In what may be the longest running presidential campaign in U.S. history, the focus has changed from the economy to foreign affairs and back again. In the debates, campaign commercials and speeches, voters have heard the differences – and similarities – of health care plans, economic ideas and strategies to deal with Russia and Iraq. But what are the candidates not talking about?
On October 14, Opportunity 08 hosted a discussion to examine some of the important policy concerns that the candidates and the debates have left unexamined. The discussion included such critical issues as education, immigration, North Korea’s nuclear program and U.S. relations with China. Participants included Michael O’Hanlon, senior fellow and director of Opportunity 08; Peter Berkowitz, senior fellow at the Hoover Institution at Stanford University; Richard Bush, senior fellow and director of the Center for Northeast Asian Policy Studies at Brookings; and Audrey Singer, senior fellow at Brookings.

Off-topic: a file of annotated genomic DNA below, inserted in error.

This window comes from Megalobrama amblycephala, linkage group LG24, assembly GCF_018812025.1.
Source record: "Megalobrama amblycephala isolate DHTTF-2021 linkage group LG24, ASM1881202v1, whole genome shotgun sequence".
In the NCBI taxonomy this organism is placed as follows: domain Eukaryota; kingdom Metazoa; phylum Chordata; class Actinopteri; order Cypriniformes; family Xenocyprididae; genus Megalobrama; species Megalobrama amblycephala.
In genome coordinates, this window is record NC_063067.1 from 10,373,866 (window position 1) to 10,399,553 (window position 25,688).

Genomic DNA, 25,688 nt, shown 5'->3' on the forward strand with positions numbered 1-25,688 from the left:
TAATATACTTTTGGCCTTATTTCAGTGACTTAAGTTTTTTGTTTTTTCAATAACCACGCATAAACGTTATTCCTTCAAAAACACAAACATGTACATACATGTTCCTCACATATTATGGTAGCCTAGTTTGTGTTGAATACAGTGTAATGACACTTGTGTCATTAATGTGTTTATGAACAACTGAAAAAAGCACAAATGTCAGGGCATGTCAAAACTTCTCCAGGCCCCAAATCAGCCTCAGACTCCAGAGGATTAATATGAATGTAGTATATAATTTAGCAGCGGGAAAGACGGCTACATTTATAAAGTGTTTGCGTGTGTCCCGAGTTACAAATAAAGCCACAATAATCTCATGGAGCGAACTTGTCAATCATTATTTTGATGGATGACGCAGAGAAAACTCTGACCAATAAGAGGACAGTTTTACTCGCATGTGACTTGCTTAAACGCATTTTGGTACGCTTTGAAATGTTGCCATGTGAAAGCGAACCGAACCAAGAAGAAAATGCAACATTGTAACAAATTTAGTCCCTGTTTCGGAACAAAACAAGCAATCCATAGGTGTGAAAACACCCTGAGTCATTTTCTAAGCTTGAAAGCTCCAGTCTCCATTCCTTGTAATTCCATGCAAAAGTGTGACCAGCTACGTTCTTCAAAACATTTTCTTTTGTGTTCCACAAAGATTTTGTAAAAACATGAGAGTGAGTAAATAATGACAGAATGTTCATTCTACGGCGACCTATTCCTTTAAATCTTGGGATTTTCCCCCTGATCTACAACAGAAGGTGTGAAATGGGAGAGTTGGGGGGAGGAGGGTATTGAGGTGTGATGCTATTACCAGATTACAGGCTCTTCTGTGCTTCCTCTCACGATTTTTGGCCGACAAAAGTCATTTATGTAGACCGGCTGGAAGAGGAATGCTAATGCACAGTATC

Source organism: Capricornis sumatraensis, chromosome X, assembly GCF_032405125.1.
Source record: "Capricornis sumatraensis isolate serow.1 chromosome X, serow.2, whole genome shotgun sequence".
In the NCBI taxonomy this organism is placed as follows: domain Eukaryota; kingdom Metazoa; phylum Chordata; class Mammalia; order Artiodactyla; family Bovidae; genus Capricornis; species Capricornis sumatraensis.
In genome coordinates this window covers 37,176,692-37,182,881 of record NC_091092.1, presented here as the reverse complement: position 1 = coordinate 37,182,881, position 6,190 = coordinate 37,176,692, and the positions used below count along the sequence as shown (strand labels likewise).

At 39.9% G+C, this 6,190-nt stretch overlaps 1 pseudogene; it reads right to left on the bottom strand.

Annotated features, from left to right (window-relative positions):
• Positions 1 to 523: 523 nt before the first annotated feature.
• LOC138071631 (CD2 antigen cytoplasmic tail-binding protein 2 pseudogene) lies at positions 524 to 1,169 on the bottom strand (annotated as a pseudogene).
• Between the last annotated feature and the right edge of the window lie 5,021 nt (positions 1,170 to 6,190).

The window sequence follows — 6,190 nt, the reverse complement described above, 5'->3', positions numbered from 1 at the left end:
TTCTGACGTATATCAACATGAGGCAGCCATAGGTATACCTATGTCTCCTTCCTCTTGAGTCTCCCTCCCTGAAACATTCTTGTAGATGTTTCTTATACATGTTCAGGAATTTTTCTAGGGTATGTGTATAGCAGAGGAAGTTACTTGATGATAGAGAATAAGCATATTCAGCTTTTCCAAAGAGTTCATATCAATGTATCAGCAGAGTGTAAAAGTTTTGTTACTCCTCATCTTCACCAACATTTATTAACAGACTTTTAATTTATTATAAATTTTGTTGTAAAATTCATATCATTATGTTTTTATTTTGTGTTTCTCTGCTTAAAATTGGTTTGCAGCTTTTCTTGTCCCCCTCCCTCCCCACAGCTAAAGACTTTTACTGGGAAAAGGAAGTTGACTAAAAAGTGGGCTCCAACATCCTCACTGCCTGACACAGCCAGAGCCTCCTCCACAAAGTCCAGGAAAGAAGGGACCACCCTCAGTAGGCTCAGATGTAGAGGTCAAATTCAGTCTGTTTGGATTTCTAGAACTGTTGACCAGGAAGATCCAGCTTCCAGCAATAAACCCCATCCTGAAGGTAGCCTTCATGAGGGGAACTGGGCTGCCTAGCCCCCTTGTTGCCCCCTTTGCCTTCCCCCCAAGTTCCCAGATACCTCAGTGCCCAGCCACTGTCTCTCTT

Opportunity 08 aims to help presidential candidates and the public focus on critical issues facing the nation, providing ideas, policy forums and information on a broad range of domestic and foreign policy questions.
Senior Fellow, The Hoover Institution, Stanford University
Senior Fellow - Urban Institute
I think it's unusual for the chief of staff to go on a trip, particularly on a trip this long. The chief of staff is usually more of a chief operating officer in the White House itself, and normally when your principal—whether it's the president himself or the head of Cabinet agency—goes abroad, you have his deputy and those folks staying behind to help manage operations in his absence.